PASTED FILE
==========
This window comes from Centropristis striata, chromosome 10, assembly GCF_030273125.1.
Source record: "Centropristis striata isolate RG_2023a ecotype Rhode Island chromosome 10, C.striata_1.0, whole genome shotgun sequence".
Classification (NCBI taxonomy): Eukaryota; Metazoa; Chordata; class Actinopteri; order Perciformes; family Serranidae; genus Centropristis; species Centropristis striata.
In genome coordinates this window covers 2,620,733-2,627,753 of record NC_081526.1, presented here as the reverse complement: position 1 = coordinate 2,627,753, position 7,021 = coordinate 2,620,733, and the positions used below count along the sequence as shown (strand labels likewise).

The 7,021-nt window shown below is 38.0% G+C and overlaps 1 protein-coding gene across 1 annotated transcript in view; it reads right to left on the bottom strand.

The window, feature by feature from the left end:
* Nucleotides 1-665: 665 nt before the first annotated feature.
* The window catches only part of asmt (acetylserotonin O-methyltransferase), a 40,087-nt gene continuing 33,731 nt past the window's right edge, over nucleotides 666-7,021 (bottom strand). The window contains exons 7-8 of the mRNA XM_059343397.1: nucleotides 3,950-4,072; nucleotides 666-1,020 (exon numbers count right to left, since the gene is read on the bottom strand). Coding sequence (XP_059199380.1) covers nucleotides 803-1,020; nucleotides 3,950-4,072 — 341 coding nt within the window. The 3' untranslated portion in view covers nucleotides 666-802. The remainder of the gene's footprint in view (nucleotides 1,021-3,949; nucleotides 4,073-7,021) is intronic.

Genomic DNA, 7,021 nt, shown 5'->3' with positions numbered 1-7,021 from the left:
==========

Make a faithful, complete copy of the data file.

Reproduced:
This window comes from Centropristis striata, chromosome 10, assembly GCF_030273125.1.
Source record: "Centropristis striata isolate RG_2023a ecotype Rhode Island chromosome 10, C.striata_1.0, whole genome shotgun sequence".
Classification (NCBI taxonomy): Eukaryota; Metazoa; Chordata; class Actinopteri; order Perciformes; family Serranidae; genus Centropristis; species Centropristis striata.
In genome coordinates this window covers 2,620,733-2,627,753 of record NC_081526.1, presented here as the reverse complement: position 1 = coordinate 2,627,753, position 7,021 = coordinate 2,620,733, and the positions used below count along the sequence as shown (strand labels likewise).

The 7,021-nt window shown below is 38.0% G+C and overlaps 1 protein-coding gene across 1 annotated transcript in view; it reads right to left on the bottom strand.

The window, feature by feature from the left end:
* Nucleotides 1-665: 665 nt before the first annotated feature.
* The window catches only part of asmt (acetylserotonin O-methyltransferase), a 40,087-nt gene continuing 33,731 nt past the window's right edge, over nucleotides 666-7,021 (bottom strand). The window contains exons 7-8 of the mRNA XM_059343397.1: nucleotides 3,950-4,072; nucleotides 666-1,020 (exon numbers count right to left, since the gene is read on the bottom strand). Coding sequence (XP_059199380.1) covers nucleotides 803-1,020; nucleotides 3,950-4,072 — 341 coding nt within the window. The 3' untranslated portion in view covers nucleotides 666-802. The remainder of the gene's footprint in view (nucleotides 1,021-3,949; nucleotides 4,073-7,021) is intronic.

Genomic DNA, 7,021 nt, shown 5'->3' with positions numbered 1-7,021 from the left: